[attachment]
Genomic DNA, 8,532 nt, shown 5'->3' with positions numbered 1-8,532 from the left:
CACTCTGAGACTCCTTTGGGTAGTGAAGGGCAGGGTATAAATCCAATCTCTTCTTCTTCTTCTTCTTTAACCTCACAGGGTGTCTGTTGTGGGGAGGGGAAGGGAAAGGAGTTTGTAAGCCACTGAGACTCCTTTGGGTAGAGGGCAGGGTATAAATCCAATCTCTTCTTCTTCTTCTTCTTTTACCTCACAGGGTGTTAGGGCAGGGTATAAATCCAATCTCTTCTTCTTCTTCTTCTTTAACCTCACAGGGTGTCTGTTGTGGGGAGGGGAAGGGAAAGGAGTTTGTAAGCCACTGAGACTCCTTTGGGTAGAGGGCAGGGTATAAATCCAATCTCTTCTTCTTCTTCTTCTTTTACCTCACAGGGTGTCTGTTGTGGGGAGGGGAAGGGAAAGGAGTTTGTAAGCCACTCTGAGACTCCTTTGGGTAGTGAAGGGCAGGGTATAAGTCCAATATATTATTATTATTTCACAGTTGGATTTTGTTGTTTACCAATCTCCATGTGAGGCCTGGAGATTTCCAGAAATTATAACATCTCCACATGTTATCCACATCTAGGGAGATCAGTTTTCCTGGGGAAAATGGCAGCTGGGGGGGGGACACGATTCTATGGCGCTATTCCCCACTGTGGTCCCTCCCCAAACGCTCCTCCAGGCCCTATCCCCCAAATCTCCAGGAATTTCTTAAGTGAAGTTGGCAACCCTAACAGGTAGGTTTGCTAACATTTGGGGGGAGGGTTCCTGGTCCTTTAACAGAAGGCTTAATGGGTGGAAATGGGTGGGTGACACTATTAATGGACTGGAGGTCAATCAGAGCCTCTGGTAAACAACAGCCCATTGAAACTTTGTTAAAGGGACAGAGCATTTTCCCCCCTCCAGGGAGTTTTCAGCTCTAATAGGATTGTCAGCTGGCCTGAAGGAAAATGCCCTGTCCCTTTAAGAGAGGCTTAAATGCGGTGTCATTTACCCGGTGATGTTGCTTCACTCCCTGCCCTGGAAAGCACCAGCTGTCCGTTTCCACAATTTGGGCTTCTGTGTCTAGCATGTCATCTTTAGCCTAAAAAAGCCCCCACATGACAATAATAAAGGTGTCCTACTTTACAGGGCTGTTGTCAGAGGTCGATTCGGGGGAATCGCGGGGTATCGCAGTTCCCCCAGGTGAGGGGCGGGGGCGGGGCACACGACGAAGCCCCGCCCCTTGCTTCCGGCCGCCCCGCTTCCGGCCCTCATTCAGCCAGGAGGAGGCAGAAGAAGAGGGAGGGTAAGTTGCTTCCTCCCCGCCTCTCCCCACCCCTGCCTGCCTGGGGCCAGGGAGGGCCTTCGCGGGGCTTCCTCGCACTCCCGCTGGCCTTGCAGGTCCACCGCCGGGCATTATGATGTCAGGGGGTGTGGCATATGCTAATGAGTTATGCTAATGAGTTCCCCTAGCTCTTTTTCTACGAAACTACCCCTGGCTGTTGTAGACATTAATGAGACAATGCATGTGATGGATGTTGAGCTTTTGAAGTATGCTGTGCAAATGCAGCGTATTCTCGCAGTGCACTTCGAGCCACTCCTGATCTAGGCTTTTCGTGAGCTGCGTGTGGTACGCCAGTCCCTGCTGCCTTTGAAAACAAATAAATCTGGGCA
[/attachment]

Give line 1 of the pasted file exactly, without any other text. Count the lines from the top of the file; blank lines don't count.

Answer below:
Genomic DNA, 8,532 nt, shown 5'->3' with positions numbered 1-8,532 from the left: